Scientists at the U.S. Department
of Energy's Brookhaven National Laboratory have obtained the first glimpse
of miniscule air bubbles that keep water from wetting a super non-stick surface.
Detailed information about the size and shape of these bubbles - and the non-stick
material the scientists created by "pock-marking" a smooth material with cavities
measuring mere billionths of a meter - is being published online today in the
journal Nano Letters.
In this picture, the central image is the optical profile of a water drop placed on "nanopitted" silicon; the right image is a scanning electron micrograph of the nanocavities; and the left image is a cartoon illustrating the nanobubbles' shape as inferred from x-ray measurements.
"Our results explain how these nanocavities trap tiny bubbles which
render the surface extremely water repellent," said Brookhaven physicist
and lead author Antonio Checco. The research could lead to a new class of non-stick
materials for a range of applications, including improved-efficiency power plants,
speedier boats, and surfaces that are resistant to contamination by germs.
Non-stick surfaces are important to many areas of technology, from drag reduction
to anti-icing agents. These surfaces are usually created by applying coatings,
such as Teflon, to smooth surfaces. But recently - taking the lead from
observations in nature, notably the lotus leaf and some varieties of insects
- scientists have realized that a bit of texture can help. By incorporating
topographical features on surfaces, they've created extremely water repellant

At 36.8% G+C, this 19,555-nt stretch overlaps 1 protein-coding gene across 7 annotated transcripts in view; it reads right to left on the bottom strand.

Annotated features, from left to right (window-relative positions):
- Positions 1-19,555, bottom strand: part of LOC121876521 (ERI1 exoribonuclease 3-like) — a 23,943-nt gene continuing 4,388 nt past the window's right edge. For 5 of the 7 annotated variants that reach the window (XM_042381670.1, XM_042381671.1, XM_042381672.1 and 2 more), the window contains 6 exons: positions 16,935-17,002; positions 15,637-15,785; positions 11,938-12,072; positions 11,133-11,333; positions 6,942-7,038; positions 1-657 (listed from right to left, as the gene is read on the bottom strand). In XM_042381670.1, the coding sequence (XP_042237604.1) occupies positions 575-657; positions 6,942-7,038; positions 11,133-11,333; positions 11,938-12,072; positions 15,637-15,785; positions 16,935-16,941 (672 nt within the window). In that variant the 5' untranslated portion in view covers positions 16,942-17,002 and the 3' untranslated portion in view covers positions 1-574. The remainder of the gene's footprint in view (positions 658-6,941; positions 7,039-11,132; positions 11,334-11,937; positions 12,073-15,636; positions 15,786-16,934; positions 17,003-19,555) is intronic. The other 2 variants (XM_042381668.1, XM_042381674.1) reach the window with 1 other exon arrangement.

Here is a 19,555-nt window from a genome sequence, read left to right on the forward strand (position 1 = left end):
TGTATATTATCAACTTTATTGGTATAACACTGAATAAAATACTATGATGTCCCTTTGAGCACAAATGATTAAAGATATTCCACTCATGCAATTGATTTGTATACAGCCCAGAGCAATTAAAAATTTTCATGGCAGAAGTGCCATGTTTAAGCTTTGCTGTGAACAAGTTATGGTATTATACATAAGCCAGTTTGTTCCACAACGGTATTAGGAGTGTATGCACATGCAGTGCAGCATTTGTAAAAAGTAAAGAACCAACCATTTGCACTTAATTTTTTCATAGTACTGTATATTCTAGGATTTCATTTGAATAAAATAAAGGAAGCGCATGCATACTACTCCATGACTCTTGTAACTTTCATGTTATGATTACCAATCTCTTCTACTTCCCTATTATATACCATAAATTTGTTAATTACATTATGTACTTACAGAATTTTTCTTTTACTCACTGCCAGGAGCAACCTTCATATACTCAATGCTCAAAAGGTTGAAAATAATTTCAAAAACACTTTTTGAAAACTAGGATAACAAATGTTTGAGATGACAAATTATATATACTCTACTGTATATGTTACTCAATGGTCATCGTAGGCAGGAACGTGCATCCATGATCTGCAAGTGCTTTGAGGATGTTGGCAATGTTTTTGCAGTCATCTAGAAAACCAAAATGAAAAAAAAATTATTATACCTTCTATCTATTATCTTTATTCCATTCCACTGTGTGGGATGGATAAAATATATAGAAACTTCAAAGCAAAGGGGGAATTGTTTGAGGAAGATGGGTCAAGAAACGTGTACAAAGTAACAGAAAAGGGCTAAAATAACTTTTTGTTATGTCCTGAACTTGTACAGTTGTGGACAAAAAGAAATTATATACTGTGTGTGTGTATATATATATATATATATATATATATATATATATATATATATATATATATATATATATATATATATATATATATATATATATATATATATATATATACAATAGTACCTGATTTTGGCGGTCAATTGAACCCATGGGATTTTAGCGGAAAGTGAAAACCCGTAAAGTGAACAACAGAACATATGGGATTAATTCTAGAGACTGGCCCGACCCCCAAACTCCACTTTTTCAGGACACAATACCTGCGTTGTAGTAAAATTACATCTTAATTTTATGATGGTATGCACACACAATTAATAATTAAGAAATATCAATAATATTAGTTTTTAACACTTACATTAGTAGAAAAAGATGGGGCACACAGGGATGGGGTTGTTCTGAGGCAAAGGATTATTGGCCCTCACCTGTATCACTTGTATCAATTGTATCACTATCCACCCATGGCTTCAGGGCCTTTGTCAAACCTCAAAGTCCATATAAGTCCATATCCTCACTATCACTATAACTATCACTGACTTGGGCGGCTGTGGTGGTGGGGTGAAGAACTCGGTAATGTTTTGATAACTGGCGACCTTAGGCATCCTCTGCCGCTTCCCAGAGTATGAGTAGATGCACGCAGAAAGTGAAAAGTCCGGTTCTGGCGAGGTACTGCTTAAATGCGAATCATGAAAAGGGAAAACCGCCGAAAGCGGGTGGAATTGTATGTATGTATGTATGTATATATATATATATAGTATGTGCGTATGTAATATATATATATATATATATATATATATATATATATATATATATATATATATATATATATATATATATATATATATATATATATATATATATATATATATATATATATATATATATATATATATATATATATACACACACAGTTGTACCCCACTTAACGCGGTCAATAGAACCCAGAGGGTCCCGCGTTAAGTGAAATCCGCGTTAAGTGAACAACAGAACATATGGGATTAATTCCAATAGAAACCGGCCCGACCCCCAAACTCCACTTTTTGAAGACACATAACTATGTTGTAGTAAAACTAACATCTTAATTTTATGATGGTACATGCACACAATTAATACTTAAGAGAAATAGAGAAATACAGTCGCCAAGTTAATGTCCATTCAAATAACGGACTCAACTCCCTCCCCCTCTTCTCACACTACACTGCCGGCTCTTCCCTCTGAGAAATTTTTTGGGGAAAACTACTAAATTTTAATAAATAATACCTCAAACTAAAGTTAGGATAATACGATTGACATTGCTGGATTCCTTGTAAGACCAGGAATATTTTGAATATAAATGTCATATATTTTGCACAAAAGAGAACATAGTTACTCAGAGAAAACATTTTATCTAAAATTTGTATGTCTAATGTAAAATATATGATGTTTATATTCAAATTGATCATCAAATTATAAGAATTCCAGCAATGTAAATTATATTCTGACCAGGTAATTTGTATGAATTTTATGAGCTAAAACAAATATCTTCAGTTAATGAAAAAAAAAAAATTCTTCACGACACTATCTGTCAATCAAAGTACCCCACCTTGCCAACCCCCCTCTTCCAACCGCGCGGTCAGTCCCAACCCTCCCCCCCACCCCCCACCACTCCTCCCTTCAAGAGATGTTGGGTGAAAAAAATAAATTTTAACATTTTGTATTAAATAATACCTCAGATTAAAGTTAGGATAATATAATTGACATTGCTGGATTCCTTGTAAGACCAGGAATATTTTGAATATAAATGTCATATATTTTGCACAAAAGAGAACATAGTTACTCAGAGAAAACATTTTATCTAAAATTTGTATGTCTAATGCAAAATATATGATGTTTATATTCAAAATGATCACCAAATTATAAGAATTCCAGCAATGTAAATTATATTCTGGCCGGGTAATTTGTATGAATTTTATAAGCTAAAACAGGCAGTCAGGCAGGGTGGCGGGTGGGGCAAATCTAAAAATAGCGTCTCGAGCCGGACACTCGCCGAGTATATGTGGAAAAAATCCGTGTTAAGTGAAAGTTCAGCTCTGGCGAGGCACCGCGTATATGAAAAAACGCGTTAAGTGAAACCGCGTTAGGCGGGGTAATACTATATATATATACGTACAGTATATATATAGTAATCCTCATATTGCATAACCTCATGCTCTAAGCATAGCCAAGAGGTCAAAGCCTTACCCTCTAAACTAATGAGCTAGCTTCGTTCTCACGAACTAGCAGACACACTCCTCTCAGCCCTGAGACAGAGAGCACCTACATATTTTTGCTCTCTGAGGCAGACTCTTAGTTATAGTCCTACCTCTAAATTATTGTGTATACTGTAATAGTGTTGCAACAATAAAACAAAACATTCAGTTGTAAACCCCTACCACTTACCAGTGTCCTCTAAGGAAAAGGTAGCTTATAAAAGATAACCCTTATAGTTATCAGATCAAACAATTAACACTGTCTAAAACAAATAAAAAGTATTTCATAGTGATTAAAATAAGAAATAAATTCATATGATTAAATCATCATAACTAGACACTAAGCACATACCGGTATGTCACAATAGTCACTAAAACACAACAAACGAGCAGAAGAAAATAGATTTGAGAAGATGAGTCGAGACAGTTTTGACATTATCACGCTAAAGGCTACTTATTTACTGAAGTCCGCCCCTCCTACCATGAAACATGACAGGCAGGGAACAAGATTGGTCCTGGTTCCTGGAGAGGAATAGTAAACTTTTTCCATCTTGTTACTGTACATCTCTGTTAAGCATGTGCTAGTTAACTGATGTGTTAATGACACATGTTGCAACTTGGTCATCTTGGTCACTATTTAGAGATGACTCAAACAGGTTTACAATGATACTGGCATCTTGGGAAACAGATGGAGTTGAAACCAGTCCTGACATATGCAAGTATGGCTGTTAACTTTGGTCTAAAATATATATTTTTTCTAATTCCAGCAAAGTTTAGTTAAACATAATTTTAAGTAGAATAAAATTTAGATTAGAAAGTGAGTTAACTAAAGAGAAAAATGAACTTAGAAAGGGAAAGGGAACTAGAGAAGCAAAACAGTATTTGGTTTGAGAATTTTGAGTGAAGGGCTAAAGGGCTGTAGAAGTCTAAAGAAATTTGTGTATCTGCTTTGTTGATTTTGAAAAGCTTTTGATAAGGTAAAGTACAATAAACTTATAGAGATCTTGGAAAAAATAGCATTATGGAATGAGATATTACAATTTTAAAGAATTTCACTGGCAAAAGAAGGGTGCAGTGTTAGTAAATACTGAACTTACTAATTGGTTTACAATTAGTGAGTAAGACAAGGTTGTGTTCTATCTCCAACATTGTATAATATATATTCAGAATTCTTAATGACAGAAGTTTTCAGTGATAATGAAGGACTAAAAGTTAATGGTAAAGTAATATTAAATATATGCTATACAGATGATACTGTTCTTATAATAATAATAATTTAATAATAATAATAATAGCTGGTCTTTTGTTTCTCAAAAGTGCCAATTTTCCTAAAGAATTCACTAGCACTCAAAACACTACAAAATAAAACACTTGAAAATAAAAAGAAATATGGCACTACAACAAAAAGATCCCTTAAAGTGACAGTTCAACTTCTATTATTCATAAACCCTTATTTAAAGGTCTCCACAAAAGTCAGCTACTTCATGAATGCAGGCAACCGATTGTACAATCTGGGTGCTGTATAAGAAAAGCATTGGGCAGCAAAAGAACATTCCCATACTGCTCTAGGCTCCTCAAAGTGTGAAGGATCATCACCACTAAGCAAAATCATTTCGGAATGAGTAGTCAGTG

"We call this effect ‘superhydrophobicity,'" said Brookhaven
physicist Benjamin Ocko. "It occurs when air bubbles remain trapped in
the textured surfaces, thereby drastically reducing the area of liquid in contact
with the solid." This forces the water to ball up into pearl shaped drops,
which are weakly connected to the surface and can readily roll off, even with
the slightest incline.
"To get the first glimpse of nanobubbles on a superhydrophobic surface
we created a regular array of more than a trillion nano-cavities on an otherwise
flat surface, and then coated it with a wax-like surfactant," said Charles
Black, a physicist at Brookhaven's Center for Functional Nanometerials.
This coated, nanoscale textured surface was much more water repellant than
the flat surface alone, suggesting the existence of nanobubbles. However, because
the nanoscale is not accessible using ordinary microscopes, little is known
about these nanobubbles.
To unambiguously prove that these ultra-small bubbles were present, the Brookhaven
team carried out x-ray measurements at the National Synchrotron Light Source.
"By watching how the x-rays diffracted, or bounced off the surface, we
are able to image extremely small features and show that the cavities were mostly
filled with air," said Brookhaven physicist Elaine DiMasi.
Checco added, "We were surprised that water penetrates only about 5 to
10 nanometers into the cavities - an amount corresponding to only 15 to
30 layers of water molecules - independent of the depth of the cavities.
This provides the first direct evidence of the morphology of such small bubbles."
According to the scientists' observations, the bubbles are only about
10 nanometers in size - about ten thousand times smaller than the width
of a single human hair. And the team's results conclusively show that
these tiny bubbles have nearly flat tops. This is in contrast to larger, micrometer-sized
bubbles, which have a more rounded top.
"This flattened configuration is appealing for a range of applications
because it is expected to increase hydrodynamic slippage past the nanotextured
surface," Checco said. "Moreover, the fact that water hardly penetrates
into the nano-textures, even if an external pressure is applied to the liquid,
implies that these nanobubbles are very stable."
Therefore, in contrast to materials with larger, micrometer-sized textures,
the surfaces fabricated by the Brookhaven team may exhibit more stable superhydrophobic
"These findings provide a better understanding of the nanoscale aspects
of superhydropobicity, which should help to improve the design of future superhydrophobic
non-stick surfaces," Checco said.
This research is funded by the DOE Office of Science. Tommy Hofmann, a former
Brookhaven physicist now at Helmholtz Zentrum Berlin, also contributed to this